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The Art Weeds and Salad

April 24th, 2010

This time of year salads are the vegetable of choice from the garden. Lettuce is particularly delicious since it loves the coolness of spring. Many of the wild spring greens are still tender and sweet and they can be added for more taste and texture. We’ve been eating our share of salads from the garden, although many of the greens that make them up I didn’t plant. Our salads include wild garlic mustard, and invasive weed that has is great in salads. We’ve also been adding some dandelion greens, some cardamine and a few wild violet leaves. I also love to add herbs to our salads, they not only add a wonderful flavor, but they add even more nutrition.

Wild flowers have been added as well, they add beauty and extra vitamins & minerals. Who wouldn’t want to eat a salad so lovely? These wild violets add extra vitamin C (for more info on the nutritional benefits of wild violets read this)

This salad included: mache (corn salad), garlic mustard, overwintered lettuce, lemon balm, blue stocking bergamot. The dressing was made with fresh chives from the garden, some white balsamic, a spoonful of dijon mustard, a spoonful of honey, olive oil, salt and freshly ground pepper. We topped the salad with wild violet blooms, which are very plentiful in our front lawn.

Dandelion greens can also be eaten, I’ve seen them for sale at Whole Foods for around $4/pound. Pricey considering most of us have them growing in our gardens. The blossoms can also be harvested and used for many things; muffins, jelly, wine and of course eaten raw on salads (make sure to remove green stem and bits, they can be bitter). For more info on the health benefits of dandelions check out this article.

With all these lovely healthy weeds thrown in, who wouldn’t want to eat these lovely salads? There are also many other edible flowers that you can add to salads, we like the starry white arugula blooms, nasturtiums add a slight peppery tang, pansies can be eaten as can many other flowering herbs. Any of these would be a perfect addition to cupcakes or tiny shortbreads as well. I’m thinking for my next tea party with my nieces I’ll have to make some wild violet cookies.

Do you ever harvest flowers and wild plants for your salad plate?

Garden Harvests

April 10th, 2010

I forgot to mention a few weeks ago when I harvested my first salad from the garden. My spinach that I tried to overwinter didn’t make it so I wasn’t harvesting in February like I was last year. Last year my first harvest was in February, this year it was over a month later on March 17.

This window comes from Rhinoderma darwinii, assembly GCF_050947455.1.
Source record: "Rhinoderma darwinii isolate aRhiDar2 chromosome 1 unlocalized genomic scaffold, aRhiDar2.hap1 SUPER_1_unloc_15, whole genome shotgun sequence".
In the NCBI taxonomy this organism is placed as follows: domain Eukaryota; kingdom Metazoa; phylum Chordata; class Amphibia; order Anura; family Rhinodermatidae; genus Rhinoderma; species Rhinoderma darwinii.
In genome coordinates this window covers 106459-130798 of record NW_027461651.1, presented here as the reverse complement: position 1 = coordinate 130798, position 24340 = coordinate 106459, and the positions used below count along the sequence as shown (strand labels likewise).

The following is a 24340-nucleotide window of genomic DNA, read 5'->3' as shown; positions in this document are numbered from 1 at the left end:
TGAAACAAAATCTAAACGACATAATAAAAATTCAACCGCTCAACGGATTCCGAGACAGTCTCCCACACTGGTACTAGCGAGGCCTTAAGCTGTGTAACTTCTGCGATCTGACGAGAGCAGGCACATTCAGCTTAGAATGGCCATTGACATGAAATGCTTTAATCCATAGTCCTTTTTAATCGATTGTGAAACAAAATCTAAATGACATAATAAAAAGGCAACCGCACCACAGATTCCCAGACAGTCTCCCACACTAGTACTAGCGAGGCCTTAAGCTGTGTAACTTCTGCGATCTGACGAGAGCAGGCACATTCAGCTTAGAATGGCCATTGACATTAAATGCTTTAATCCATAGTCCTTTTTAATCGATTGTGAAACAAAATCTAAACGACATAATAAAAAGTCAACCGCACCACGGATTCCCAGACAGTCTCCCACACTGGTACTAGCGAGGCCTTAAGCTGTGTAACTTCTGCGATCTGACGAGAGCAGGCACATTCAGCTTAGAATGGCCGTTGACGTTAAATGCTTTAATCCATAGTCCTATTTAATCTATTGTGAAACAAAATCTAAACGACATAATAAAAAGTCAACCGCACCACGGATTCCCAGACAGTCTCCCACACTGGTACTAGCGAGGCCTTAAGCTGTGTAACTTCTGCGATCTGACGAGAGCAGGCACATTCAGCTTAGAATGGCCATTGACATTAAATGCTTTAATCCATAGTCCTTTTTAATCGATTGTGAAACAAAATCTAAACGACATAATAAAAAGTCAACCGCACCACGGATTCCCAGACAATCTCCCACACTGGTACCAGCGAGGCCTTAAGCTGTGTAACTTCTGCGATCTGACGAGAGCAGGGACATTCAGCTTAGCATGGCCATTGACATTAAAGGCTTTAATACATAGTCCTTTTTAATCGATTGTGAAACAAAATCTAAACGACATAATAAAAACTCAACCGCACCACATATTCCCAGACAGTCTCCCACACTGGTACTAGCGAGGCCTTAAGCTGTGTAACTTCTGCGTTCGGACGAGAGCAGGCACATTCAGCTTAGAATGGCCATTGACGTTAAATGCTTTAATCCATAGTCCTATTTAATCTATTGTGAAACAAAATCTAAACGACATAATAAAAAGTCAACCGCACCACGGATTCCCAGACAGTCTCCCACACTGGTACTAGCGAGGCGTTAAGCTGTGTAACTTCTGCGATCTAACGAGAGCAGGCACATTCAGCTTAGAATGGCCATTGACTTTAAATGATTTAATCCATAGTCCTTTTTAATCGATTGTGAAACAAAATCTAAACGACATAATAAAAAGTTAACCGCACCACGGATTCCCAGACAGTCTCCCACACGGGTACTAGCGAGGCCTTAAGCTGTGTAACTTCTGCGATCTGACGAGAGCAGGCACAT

I harvested a salad of mache (corn salad), dandelion greens and garlic mustard. The funny thing is that I didn’t plant any of these. The mache seeded itself from a few plants that went to seed last spring. It’s growing around the edges of the raised beds and in the walkways around the raised beds. It overwintered without any protection whatsoever in the garden.

The garlic mustard is an invasive weed that we have lots of, good thing it’s edible! And dandelions, well we all have those, might as well eat them, they’re super healthy. We really loves salads, so we’ve been enjoying a few each week thanks to all of our “wild” plants. There’s nothing better than eating things you didn’t plant!

One of the things I really want to work on this year is winter gardening. I am currently reading Eliot Coleman’s newest book The Winter Harvest Handbook: Year Round Vegetable Production Using Deep Organic Techniques and Unheated Greenhouses. I’m hoping to use some of his techniques and have a nice harvest of greens throughout the winter.

Are you harvesting anything yet? Do you practice any cold weather techniques?

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This is a daily journal of my efforts to cultivate a more simple life, through local eating, gardening and so many other things. We used to live in a small suburban neighborhood Ohio but moved to 153 acres in Liberty, Maine in 2012.